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Watering bylaw in effect again


Residents wanting to water their lawns or wash their vehicles should be aware the town’s bylaw regulating non-essential water use is now in effect until Sept. 15.

Starting yesterday, odd-numbered addresses can only water on odd days and even-numbered addresses on even days (even-numbered houses are exempt on months with 31 days).

“It’s got nothing to do with water supply, it’s got to do with the amount of water the [treatment] plant can handle in one day,” said Bruce Spottiswood, superintendent of works facilities.

“It’s definitely a help at the water treatment plant when people follow the guidelines,” he added.

Spottiswood stressed the importance of the bylaw with an example from a time before it was passed.

“The Ministry of the Environment has a guideline that a lot of people think is nuts, but it’s true,” he noted. “It says that every man, woman, and child [should use] 100 gallons of water a day.

“In the winter, the plant produces about 900,000-one million gallons a day. In the summer, that goes up to 3.4 million gallons to meet the demand, because people are using up to 200 gallons a day.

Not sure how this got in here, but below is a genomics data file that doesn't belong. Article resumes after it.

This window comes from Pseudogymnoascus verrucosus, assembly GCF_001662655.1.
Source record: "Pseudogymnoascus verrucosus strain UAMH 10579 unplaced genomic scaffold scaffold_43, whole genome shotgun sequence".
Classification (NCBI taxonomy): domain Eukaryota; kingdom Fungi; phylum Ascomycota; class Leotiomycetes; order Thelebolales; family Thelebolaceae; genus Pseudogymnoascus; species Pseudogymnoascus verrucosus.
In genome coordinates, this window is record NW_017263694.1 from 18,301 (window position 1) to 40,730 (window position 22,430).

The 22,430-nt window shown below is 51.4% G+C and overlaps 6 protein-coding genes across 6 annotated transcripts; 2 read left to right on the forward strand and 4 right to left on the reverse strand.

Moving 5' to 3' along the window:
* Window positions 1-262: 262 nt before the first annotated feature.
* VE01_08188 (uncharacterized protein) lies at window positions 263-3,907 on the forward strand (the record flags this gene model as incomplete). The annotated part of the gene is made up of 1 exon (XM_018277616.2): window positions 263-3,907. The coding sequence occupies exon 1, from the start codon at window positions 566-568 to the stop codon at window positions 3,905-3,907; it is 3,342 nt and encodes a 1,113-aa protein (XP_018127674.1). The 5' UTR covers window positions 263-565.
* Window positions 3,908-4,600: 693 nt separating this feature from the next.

“But back in 1989, there was a crisis, where we found every man, woman, and child was using 400 gallons of water a day. It was strictly abuse,” Spottiswood said.

Those who fail to comply with the bylaw can be charged and face a fine up to $300.

In addition, offenders may have their water discontinued and will have to pay $60 to have it turned back on.

“I’m not in bylaw enforcement, but to my knowledge, we’ve never had to fine anyone,” noted Spottiswood. “But we still have to watch.”

Non-essential water use includes the watering of lawns and gardens, filling of swimming pools, washing of vehicles (other than commercially-operated car washes), and any other use which is not essential to public health and safety, personal hygiene, or to sustain a commercial activity at the municipal address where the water is used.

A person can make an application in writing to the bylaw enforcement department for an exemption from the provisions, such as for watering newly-seeded lawns.

In turn, the bylaw deportment may, at its discretion and having consider the merits of the circumstances surrounding the request, give in writing an exemption from the provisions.

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